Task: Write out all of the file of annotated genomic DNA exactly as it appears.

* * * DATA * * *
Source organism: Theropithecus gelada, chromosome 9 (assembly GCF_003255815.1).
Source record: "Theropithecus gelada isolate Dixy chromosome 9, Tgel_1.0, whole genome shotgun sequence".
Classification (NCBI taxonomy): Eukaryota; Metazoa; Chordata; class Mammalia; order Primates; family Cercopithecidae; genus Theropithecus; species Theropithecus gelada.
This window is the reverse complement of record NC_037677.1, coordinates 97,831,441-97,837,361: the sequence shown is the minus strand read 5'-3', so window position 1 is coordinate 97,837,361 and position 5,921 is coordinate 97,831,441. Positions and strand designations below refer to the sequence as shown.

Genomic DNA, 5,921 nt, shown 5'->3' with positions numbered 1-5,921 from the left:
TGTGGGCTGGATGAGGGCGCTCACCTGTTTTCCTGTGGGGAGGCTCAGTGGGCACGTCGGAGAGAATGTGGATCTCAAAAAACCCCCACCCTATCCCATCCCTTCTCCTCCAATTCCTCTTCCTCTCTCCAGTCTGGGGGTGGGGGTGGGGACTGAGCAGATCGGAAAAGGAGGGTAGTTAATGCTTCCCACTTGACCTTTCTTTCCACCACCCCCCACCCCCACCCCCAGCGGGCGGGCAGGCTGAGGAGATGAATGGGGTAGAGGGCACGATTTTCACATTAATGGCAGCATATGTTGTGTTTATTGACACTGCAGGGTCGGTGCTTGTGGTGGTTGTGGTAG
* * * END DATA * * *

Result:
Source organism: Theropithecus gelada, chromosome 9 (assembly GCF_003255815.1).
Source record: "Theropithecus gelada isolate Dixy chromosome 9, Tgel_1.0, whole genome shotgun sequence".
Classification (NCBI taxonomy): Eukaryota; Metazoa; Chordata; class Mammalia; order Primates; family Cercopithecidae; genus Theropithecus; species Theropithecus gelada.
This window is the reverse complement of record NC_037677.1, coordinates 97,831,441-97,837,361: the sequence shown is the minus strand read 5'-3', so window position 1 is coordinate 97,837,361 and position 5,921 is coordinate 97,831,441. Positions and strand designations below refer to the sequence as shown.

Genomic DNA, 5,921 nt, shown 5'->3' with positions numbered 1-5,921 from the left:
TGTGGGCTGGATGAGGGCGCTCACCTGTTTTCCTGTGGGGAGGCTCAGTGGGCACGTCGGAGAGAATGTGGATCTCAAAAAACCCCCACCCTATCCCATCCCTTCTCCTCCAATTCCTCTTCCTCTCTCCAGTCTGGGGGTGGGGGTGGGGACTGAGCAGATCGGAAAAGGAGGGTAGTTAATGCTTCCCACTTGACCTTTCTTTCCACCACCCCCCACCCCCACCCCCAGCGGGCGGGCAGGCTGAGGAGATGAATGGGGTAGAGGGCACGATTTTCACATTAATGGCAGCATATGTTGTGTTTATTGACACTGCAGGGTCGGTGCTTGTGGTGGTTGTGGTAG